Art Riggs, Certified Advanced Rolfer, CMT, gives us help in finding this muscle in his book, Deep Tissue Massage:

  1. Locate the top of the greater trochanter.
  2. Palpate for the piriformis tendon about half of an inch medial to the trochanter.
  3. Locate the midpoint of the sacrum’s lateral border.
  4. Draw a line between the top of the trochanter and the midpoint of the sacrum’s lateral border – the piriformis follows this line beneath the gluteus maximus.

Massage techniques for Piriformis Syndrome:

According to Whitney Lowe in Issue 106 of Massage Magazine, the following massage techniques are highly effective in releasing the piriformis muscle:

  1. Use static compression on piriformis myofascial trigger points.
  2. Do longitudinal stripping along the length of the piriformis muscle.
  3. Have the client prone with the knee flexed to 90-degrees. Ask the client to hold the hip in that position as the therapist tries to medially rotate the hip by pulling the leg into medial rotation. With a moderate degree of contraction, the client is to slowly release the contraction. With this release of tension, the practitioner applies longitudinal stripping to the pirifomis. Compressing and stripping the muscle while it is under contraction magnifies the effect of force and allows the therapist to go deeper into the muscle.

According to Sean Riehl in the The Institute for Integrative Healthcare Studies’ Neuromuscular Therapy and Advanced Deep Tissue Manual, the following techniques are also highly effective in initiating piriformis release:

  1. Either skin roll or pull out and hold the gluteal fascia with no oil.
  2. Elbow strip from the iliac crest, inferiorly between the sacrum and to the greater trochanter. Add internal and external rotation of the hip with the leg bent at 90-degrees to increase range of motion.
  3. Thumb friction medial to the greater trochanter, superior to inferior over the attachments of the external rotator muscles.
  4. Friction the quadratus femoris at the femur attachment, then apply static elbow point pressure.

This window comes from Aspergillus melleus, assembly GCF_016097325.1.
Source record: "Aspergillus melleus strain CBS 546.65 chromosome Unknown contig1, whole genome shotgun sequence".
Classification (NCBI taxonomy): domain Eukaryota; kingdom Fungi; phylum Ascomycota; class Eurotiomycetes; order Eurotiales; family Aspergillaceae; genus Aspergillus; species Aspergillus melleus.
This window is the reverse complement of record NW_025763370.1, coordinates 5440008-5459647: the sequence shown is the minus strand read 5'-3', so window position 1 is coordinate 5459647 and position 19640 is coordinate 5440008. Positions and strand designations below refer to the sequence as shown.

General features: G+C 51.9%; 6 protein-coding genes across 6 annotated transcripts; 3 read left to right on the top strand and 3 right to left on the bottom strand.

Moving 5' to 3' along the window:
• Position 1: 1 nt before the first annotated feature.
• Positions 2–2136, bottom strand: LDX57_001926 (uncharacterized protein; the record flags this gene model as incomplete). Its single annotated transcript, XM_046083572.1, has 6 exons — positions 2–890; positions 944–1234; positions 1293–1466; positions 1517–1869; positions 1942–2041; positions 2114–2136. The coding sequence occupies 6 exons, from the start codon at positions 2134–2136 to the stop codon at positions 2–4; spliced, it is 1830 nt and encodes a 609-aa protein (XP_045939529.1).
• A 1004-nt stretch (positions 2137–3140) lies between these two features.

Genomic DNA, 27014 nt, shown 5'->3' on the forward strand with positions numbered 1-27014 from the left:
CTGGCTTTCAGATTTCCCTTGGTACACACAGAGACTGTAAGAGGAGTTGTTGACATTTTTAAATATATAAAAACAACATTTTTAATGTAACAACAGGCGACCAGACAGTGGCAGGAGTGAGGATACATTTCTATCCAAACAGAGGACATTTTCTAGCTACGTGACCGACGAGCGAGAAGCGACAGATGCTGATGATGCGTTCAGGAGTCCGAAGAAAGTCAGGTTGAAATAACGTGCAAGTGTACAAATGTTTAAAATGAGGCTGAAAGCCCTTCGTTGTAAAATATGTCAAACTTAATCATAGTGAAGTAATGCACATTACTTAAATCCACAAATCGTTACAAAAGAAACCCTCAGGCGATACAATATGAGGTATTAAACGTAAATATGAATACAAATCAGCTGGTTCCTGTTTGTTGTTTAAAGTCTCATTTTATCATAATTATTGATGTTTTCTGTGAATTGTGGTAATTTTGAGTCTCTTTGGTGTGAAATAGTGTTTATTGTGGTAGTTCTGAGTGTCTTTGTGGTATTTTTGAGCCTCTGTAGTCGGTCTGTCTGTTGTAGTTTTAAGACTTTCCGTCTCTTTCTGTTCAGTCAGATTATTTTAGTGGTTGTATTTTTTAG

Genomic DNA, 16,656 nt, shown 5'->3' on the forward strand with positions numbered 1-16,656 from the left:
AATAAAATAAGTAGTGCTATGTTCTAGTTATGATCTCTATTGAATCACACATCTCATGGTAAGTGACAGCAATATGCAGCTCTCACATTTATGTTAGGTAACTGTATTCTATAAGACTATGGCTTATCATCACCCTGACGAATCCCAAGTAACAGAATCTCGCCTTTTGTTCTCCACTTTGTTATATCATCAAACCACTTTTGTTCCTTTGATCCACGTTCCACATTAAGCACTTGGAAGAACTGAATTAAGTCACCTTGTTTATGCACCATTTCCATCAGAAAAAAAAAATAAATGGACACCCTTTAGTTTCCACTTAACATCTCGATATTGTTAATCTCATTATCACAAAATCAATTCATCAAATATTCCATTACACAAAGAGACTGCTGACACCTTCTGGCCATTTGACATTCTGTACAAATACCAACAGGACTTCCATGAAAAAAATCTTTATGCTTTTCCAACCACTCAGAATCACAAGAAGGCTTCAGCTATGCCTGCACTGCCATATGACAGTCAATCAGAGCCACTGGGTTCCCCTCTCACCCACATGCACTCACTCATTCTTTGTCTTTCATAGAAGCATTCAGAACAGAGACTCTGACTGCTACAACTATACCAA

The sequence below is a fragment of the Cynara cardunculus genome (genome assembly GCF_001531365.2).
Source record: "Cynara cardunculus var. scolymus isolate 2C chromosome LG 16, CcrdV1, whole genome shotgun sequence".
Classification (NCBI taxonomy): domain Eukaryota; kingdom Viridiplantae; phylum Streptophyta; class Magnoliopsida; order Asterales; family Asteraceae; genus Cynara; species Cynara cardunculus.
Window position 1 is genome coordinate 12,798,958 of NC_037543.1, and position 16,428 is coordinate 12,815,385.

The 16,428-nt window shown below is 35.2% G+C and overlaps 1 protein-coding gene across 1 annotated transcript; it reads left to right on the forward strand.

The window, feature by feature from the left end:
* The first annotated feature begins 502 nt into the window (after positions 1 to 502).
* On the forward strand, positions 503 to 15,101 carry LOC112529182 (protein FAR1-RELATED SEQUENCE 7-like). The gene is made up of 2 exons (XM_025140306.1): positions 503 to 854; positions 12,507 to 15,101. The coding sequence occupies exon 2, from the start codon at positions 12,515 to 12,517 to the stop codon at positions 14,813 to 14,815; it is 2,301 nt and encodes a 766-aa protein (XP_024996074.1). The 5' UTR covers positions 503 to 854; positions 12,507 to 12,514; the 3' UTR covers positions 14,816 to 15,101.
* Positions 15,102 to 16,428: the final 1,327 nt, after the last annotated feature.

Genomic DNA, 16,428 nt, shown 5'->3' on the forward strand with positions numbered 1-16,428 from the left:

5. Apply static thumb pressure to the piriformis where it attaches to the sacrum. Should the piriformis spasm, bend the knee to 90-degrees and internally rotate the leg while applying pressure to the piriformis; then have the client attempt to externally rotate his/her leg against your resistance to activate the internal rotators. This will engage the piriformis and calm it down.
  6. After releasing the external rotators, place the client in supine position and stretch by bringing his/her knee up and across his/her body. Stabilize the torso with your other hand. Ask him/her where he/she feels the stretch and move the leg around to get the stretch in the appropriate place.

Riggs cautions massage therapists to maintain a global view of a muscular imbalance. He encourages us to remember that the piriformis may be tight because motor nerves from the spine are making it contract. He advises to include massage on all of the hip rotators and muscles in the low back for sciatica pain.

For those massage therapists addressing sciatica, one final reminder remains stressed by every author of piriformis massage — continually communicate with your client. Ask to be informed of any nerve sensations that travel down the leg as you work. This will be the therapist’s gauge to alter his/her pressure, adjust the direction of force or focus on a different location. Further irritation of the sciatic nerve will deliver results contrary to that which is desired. The practitioner’s goal of alleviating piriformis muscle syndrome can be achieved by inquiring and respecting the directions given by the client.

Recommended Study

Neuromuscular Therapy & Advanced Deep Tissue